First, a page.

2004 - none, highest pick was #92 Rob Bellamy.

2005 - #29 Steve Downie

The curious case of Steve Downie (the OBSC, or Original BatShit Crazy) started in the AHL, where he earned a reputation for reckless endangerment but solid hockey skills – scoring better than a point per game, but also averaging 5 penalty minutes a game to go with it. His NHL time with the Flyers was limited to 38 games before he was traded in 2008 with Steve Eminger for Matt Carle. Since then, he’s become a more effective winger, while still keeping a physical edge that earned him multiple suspensions over his 272 career NHL regular season games – but he balances that against 55 goals and 82 assists (137 points, about a half-point per game). Downie just signed a two-year contract extension with Colorado that pays him $2.65m a season. A serviceable low-first-round pick with the Flyers violence inherent in his game.

2006 - #22 Claude Giroux

This synopsis will be woefully understating Claude Giroux, since most expect his career to simply explode over the next few seasons. Claude came from the “Q” to the AHL in the 2008-09 season, but only stopped there briefly before being promoted to the NHL halfway through the season. Since then, he has risen to become one of the premier centers in the game, and is considered the third-most skilled player in the league today (by vote of his peers, no less). Claude has potted 78 goals and 165 assists thus far in 285 career regular season games, for 243 points in total and has exceeded a point per game on average the last two seasons. Claude signed an RFA extension last year that keeps him under contract for $3.75m until 2013-14 (another two years). Late first round pick? This would have been gold being a #1 overall pick.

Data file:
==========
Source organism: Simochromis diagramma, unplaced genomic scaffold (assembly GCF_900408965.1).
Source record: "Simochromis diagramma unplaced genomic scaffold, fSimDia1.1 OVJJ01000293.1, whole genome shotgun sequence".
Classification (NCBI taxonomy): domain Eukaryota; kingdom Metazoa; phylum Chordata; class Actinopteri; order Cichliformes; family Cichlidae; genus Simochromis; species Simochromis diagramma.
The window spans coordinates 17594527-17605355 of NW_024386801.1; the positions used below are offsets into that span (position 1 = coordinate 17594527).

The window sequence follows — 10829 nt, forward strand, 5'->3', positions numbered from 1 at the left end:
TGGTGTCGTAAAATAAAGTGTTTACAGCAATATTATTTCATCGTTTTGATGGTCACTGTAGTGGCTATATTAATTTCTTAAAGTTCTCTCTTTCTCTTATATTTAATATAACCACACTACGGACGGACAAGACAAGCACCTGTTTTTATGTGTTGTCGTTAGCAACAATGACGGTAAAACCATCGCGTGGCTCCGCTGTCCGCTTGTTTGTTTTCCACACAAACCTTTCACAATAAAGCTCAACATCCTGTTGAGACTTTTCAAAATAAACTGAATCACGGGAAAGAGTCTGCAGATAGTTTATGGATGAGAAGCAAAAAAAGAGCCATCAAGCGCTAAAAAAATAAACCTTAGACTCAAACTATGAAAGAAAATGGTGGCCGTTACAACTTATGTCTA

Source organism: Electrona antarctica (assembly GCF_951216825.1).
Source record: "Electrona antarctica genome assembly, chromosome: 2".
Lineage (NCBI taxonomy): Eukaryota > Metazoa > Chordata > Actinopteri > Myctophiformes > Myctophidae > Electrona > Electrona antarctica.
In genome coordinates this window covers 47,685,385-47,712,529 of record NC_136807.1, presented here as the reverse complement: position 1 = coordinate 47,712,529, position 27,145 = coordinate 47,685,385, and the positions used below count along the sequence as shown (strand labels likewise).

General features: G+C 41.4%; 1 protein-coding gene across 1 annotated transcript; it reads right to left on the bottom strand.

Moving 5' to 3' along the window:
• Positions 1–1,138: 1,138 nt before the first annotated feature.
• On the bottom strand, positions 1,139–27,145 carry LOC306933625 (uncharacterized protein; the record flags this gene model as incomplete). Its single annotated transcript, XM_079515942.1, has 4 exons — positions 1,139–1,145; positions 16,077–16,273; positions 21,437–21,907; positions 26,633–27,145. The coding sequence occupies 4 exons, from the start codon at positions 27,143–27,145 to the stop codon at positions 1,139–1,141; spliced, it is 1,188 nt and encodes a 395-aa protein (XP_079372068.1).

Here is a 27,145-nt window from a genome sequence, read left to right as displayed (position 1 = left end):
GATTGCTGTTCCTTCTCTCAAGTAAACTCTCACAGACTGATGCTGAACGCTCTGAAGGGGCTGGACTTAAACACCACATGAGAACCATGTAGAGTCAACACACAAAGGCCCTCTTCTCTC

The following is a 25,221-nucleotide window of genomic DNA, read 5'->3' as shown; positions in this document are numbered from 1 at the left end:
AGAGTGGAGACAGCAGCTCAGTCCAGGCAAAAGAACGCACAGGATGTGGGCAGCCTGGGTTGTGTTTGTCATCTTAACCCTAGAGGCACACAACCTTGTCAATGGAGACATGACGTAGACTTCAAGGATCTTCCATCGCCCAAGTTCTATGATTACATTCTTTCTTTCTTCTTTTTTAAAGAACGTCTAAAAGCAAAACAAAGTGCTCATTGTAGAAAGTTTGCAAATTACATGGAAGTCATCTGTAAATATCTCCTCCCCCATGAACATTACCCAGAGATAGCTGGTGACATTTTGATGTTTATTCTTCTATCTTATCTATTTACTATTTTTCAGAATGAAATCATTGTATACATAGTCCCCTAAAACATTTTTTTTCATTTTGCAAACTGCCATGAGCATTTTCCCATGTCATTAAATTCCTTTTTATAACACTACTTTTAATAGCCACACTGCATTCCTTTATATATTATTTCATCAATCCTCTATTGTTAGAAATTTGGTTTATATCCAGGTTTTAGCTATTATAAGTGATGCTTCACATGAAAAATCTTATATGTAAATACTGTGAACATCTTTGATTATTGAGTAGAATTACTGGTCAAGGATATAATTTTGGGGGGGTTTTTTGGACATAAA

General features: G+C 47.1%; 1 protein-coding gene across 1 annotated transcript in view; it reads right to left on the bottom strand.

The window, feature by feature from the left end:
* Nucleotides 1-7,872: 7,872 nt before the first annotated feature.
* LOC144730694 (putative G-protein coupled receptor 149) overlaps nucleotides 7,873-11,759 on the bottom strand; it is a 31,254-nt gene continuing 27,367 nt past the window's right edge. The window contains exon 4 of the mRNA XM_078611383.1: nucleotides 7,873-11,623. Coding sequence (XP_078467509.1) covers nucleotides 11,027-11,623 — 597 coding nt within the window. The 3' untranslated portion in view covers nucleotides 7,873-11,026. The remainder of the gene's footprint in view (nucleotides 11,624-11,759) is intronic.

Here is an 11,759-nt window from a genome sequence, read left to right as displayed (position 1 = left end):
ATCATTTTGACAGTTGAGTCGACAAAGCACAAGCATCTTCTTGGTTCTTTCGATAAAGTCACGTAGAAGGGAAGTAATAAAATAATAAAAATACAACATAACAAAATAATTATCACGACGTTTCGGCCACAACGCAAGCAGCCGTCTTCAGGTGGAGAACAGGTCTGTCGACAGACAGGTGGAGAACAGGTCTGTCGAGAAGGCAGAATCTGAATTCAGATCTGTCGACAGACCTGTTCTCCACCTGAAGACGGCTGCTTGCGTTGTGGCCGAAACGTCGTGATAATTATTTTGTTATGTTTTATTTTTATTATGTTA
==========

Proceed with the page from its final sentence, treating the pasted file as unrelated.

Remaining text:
2007 - #2 James Van Riemsdyk

The highest pick the Flyers have had over the past 15 years gets mixed reviews thus far, but is still early in his career (23 years old). James played two more years at UNH after being picked, infuriating many Flyers fans – a stigma he never seemed to fully escape. In his first season, Van Riemsdyk stepped in and scored 15 goals in a rookie campaign of 78 games; not bad for a 20-year old with only 7 AHL games preceding his debut. His next season was even better, netting over 20 goals and playing more and more solidly during the season. But last year, his season was marred by injury, keeping him from playing more than half the season. His career totals to date are 196 games played with 47 goals and 52 assists (99 points, half-point per game) all with the Flyers, but next season he will be under contract to Toronto as he was traded for Luke Schenn. That contract pays him $4.25m for the next six seasons. Hard to call this pick yet, but if Van Riemsdyk continues to play well or even improves, the pick will have been a success. Maybe not stellar return this far for the #2 overall, but a half-point player with room for improvement is a decent first round pick nonetheless.

2008 - #19 Luca Sbisa

Sbisa may be the poster child for letting defensemen mature before throwing them into the NHL. Sice his rookie half-season with the Flyers in 2008-09 as an 18-year old, he has steadily improved his NHL play, culminating in a contract from Anaheim for four seasons at $2.175m per ending in 2014-15. Thus far he has played 195 career NHL regular season games, and has 7 goals and 35 assists to show for it. His best season was his most recent (and already under that contract) and he appears ready to become a solid 2nd pairing NHL defenseman. Not a bad late-first round pick, really – although many feel high-pick defensemen should be more ready to play professionally than Sbisa was, I disagree, especially for European players.